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SOUTH-AFRICAN FOLK-TALES
BY
JAMES A. HONEŸ, M.D.
1910
The Baker & Taylor Company
AFFECTIONATELY DEDICATED
TO
C. F. H. AND F. I. G.

CONTENTS
INTRODUCTION

1

ORIGIN OF THE DIFFERENCE IN MODES OF LIFE BETWEEN HOTTENTOTS AND BUSHMEN

8

THE LOST MESSAGE

10

THE MONKEY'S FIDDLE

14

THE TIGER, THE RAM, AND THE JACKAL

19

THE JACKAL AND THE WOLF

22

A JACKAL AND AWOLF

24

THE LION, THE JACKAL, AND THE MAN

25

THE WORLD'S REWARD

28

THE LION AND THE JACKAL

33

TINK-TINKJE

41

THE LION AND JACKAL

45

THE LION AND JACKAL

48

THF, HUNT OF LION AND JACKAL

53

THE STORY OF LION AND LITTLE JACKAL

56

THE LIONESS AND THE OSTRICH

62

CROCODILE'S TREASON

64

THE STORY OF A DAM

73

THE DANCE FOR WATER ORRABBITS' TRIUMPH

79

JACKAL AND MONKEY

84

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LION'S SHARE

87

JACKAL'S BRIDE

92

THE STORY OF HARE

94

THE WHITE MAN AND SNAKE

101

ANOTHER VERSION OF THE SAME FABLE

103

CLOUD BATING

105

LION'S ILLNESS

107

JACKAL, DOVE, AND HERON

109

COCK AND JACKAL

111

ELEPHANT ANDTORT01SE

112

ANOTHER VERSION OF THE SAME FABLE

115

TORTOISE HUNTING OSTRICHES

117

THE JUDGMENT OF BABOON

118

LION AND BABOON

121

THE ZEBRA STALLION

122

WHEN LION COULD FLY

124

LION WHO THOUGHT HIMSELF WISER THAN HIS MOTHER

126

LION WHO TOOK A WOMAN'S SHAPE

129

WHY HAS JACKAL A LONG BLACK STRIPE ON HIS BACK?

137

HORSE CURSED BY SUN

138LION'S DEFEAT

139

THE ORIGIN OF DEATH

141

ANOTHER VERSION OF THE SAME FABLE

143

A THIRD VERSION OF THE SAME FABLE

144

A FOURTH VERSION OF THE SAME FABLE

146

A ZULU VERSION OF THE LEGEND OF THE "ORIGIN OF DEATH"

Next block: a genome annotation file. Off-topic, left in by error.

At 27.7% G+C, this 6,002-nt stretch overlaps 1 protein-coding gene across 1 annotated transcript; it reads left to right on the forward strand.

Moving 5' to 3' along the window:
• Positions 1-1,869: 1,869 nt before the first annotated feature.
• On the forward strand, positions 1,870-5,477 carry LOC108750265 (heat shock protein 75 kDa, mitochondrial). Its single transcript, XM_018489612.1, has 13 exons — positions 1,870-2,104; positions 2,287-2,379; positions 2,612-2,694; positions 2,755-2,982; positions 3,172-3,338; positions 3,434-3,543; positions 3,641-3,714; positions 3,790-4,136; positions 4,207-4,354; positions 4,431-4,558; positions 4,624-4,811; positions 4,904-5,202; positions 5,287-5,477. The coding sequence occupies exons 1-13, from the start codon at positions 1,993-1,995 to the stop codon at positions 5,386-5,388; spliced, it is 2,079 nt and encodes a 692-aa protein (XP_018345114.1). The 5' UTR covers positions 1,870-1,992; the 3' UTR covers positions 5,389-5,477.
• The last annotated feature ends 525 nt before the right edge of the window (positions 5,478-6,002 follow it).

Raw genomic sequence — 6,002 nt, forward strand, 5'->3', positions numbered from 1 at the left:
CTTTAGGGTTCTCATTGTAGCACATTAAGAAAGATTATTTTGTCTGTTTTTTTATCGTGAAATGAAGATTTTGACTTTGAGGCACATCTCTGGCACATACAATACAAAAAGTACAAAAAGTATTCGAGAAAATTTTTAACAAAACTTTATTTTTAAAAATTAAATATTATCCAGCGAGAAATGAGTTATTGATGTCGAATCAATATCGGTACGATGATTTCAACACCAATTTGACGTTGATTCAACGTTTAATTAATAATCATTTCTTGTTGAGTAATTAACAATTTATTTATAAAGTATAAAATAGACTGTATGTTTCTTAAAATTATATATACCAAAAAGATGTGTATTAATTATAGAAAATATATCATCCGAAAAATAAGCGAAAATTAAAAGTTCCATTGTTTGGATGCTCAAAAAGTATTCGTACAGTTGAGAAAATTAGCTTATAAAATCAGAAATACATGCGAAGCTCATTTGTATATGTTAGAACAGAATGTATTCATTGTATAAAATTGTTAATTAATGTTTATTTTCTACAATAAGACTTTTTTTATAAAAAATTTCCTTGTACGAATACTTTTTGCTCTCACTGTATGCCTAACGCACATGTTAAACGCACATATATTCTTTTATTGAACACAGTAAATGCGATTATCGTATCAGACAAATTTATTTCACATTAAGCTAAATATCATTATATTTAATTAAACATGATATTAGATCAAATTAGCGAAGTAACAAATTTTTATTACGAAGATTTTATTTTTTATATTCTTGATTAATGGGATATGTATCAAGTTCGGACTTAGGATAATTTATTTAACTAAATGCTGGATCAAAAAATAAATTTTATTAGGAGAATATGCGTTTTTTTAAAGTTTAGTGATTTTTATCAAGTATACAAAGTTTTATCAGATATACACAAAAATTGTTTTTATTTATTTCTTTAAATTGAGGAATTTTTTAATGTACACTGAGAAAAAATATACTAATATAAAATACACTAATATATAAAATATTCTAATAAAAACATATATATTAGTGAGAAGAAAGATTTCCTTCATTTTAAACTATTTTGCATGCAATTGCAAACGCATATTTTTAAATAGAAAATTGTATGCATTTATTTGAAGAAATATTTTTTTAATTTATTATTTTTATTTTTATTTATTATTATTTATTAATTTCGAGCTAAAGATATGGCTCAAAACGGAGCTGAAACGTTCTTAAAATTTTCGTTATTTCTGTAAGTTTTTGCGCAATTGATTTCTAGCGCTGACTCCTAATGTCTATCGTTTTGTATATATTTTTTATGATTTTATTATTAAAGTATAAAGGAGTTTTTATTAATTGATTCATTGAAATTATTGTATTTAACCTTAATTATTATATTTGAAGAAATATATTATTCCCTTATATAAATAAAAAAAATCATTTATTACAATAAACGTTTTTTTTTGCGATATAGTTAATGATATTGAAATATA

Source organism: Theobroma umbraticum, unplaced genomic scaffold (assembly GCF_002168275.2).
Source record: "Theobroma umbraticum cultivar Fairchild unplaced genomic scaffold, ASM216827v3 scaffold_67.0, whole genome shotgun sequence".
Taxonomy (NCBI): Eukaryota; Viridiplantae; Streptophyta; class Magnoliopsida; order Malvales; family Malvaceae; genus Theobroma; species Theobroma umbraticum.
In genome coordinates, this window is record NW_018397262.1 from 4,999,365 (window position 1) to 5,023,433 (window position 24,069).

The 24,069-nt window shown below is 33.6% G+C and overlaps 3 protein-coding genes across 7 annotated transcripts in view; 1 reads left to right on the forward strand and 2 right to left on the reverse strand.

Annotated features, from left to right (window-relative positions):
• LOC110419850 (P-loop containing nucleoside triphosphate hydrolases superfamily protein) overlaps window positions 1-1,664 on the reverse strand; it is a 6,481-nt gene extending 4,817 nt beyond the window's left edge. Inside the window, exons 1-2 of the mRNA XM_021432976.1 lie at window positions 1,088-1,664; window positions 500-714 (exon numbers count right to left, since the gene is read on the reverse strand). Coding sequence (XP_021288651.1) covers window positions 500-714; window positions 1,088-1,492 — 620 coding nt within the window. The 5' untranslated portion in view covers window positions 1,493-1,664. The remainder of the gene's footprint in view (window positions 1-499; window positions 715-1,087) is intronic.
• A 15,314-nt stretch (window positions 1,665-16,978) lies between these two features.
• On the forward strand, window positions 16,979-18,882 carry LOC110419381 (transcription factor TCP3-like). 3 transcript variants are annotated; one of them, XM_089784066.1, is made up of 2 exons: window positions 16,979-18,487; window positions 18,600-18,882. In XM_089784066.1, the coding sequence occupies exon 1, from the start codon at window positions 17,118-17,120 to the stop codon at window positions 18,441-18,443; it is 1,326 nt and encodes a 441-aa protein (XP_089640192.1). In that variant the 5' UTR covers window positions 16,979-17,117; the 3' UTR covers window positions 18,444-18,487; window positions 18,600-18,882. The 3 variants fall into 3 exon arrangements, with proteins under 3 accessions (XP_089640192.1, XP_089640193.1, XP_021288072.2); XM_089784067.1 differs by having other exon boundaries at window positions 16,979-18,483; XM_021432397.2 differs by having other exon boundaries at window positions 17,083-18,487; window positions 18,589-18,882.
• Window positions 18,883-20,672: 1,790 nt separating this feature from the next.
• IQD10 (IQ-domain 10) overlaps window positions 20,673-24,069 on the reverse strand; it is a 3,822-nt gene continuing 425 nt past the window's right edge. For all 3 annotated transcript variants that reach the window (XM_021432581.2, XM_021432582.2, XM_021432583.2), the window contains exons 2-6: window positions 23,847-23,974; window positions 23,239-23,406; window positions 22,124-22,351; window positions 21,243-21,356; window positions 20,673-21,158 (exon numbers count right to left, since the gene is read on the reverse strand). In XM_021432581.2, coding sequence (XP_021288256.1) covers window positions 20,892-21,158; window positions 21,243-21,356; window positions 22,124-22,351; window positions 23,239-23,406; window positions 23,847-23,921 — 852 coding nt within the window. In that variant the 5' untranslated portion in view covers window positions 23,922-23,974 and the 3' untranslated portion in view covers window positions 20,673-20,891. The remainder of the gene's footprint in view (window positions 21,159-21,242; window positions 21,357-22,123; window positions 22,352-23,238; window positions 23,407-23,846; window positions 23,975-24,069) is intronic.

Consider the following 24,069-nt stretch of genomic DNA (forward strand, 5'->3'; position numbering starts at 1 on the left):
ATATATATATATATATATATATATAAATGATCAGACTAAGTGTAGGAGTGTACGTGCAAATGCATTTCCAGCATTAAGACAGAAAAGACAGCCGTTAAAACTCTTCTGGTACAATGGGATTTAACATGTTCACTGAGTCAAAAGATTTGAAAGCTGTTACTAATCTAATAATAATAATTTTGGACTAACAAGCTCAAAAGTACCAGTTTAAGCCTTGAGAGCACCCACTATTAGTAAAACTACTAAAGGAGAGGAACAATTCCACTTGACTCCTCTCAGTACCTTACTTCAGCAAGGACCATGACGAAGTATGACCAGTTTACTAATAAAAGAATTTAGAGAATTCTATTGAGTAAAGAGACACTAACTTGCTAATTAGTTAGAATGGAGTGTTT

147

LITERATURE ON SOUTH-AFRICAN FOLK-LORE

148

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SOUTH-AFRICAN FOLK-TALESINTRODUCTION
IN presenting these stories, which are of deep interest and value to South Africans, I hope they may prove of some value to those
Americans who have either an interest in animals or who appreciate the folklore of other countries.
Many of these tales have appeared among English collections previous to 1880, others have been translated from the Dutch, and a few
have been writtenfrom childhood remembrance. Consequently they do not pretend to be original or unique. Care has been taken not to
spoil the ethnological value for the sake of form or structure; and in all cases they are as nearly like the original as a translation from one
tongue to another will allow. They are all South-African folklore tales and mainly from the Bushmen. Some are perverted types from what
wereoriginally Bushmen tales, but have been taken over by Hottentots or Zulus; a few are from the Dutch. Most of these last named will
show a European influence, especially French.
Some of the animal stories have appeared in American magazines under the author's name, but this is the first time that a complete
collection has appeared since Dr. Bleek published his stories in 1864. The object hasbeen to keep the stories apart from those which have
a mythological or religious significance, and especially to keep it an animal collection free from those in which man appears to take a part.
There will be found several versions of the same story, and as far as possible these will be put in the order of their importance in relation
to the original. The author does not pretend to be an authorityon South-African folklore, but has only a South-African-born interest in
what springs from that country of sunshine. It is a difficult task to attempt to trace the origin of these stories, as there is no country where
there have been so many distinct and primitive races dwelling together.
The Bushmen seem to trace back to the earliest Egyptian days, when dwarfs were pictured on the tombs of...
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